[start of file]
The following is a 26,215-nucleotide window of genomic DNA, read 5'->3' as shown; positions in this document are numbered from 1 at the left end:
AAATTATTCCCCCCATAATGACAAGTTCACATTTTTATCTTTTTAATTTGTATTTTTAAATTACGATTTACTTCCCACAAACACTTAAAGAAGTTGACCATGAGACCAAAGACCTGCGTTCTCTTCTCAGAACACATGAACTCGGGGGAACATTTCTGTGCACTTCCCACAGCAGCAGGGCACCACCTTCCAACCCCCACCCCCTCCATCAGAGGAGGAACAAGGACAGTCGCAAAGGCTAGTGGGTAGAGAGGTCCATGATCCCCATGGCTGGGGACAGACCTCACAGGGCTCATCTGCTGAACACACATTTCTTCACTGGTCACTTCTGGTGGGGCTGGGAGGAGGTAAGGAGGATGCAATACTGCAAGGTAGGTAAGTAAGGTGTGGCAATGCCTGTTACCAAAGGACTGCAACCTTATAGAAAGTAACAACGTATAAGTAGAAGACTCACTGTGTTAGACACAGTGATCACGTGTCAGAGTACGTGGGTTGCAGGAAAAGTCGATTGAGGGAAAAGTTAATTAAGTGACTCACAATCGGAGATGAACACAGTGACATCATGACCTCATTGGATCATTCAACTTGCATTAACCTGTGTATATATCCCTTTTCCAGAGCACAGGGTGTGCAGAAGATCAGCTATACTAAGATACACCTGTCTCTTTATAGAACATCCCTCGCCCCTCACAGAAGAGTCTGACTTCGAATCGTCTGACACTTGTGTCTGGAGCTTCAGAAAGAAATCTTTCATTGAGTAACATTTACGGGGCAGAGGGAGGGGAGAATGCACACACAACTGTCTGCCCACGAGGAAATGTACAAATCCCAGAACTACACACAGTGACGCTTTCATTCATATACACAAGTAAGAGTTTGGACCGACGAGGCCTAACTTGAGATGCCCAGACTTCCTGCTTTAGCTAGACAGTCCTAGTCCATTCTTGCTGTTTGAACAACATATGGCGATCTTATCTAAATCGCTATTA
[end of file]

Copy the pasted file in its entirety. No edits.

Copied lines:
The following is a 26,215-nucleotide window of genomic DNA, read 5'->3' as shown; positions in this document are numbered from 1 at the left end:
AAATTATTCCCCCCATAATGACAAGTTCACATTTTTATCTTTTTAATTTGTATTTTTAAATTACGATTTACTTCCCACAAACACTTAAAGAAGTTGACCATGAGACCAAAGACCTGCGTTCTCTTCTCAGAACACATGAACTCGGGGGAACATTTCTGTGCACTTCCCACAGCAGCAGGGCACCACCTTCCAACCCCCACCCCCTCCATCAGAGGAGGAACAAGGACAGTCGCAAAGGCTAGTGGGTAGAGAGGTCCATGATCCCCATGGCTGGGGACAGACCTCACAGGGCTCATCTGCTGAACACACATTTCTTCACTGGTCACTTCTGGTGGGGCTGGGAGGAGGTAAGGAGGATGCAATACTGCAAGGTAGGTAAGTAAGGTGTGGCAATGCCTGTTACCAAAGGACTGCAACCTTATAGAAAGTAACAACGTATAAGTAGAAGACTCACTGTGTTAGACACAGTGATCACGTGTCAGAGTACGTGGGTTGCAGGAAAAGTCGATTGAGGGAAAAGTTAATTAAGTGACTCACAATCGGAGATGAACACAGTGACATCATGACCTCATTGGATCATTCAACTTGCATTAACCTGTGTATATATCCCTTTTCCAGAGCACAGGGTGTGCAGAAGATCAGCTATACTAAGATACACCTGTCTCTTTATAGAACATCCCTCGCCCCTCACAGAAGAGTCTGACTTCGAATCGTCTGACACTTGTGTCTGGAGCTTCAGAAAGAAATCTTTCATTGAGTAACATTTACGGGGCAGAGGGAGGGGAGAATGCACACACAACTGTCTGCCCACGAGGAAATGTACAAATCCCAGAACTACACACAGTGACGCTTTCATTCATATACACAAGTAAGAGTTTGGACCGACGAGGCCTAACTTGAGATGCCCAGACTTCCTGCTTTAGCTAGACAGTCCTAGTCCATTCTTGCTGTTTGAACAACATATGGCGATCTTATCTAAATCGCTATTA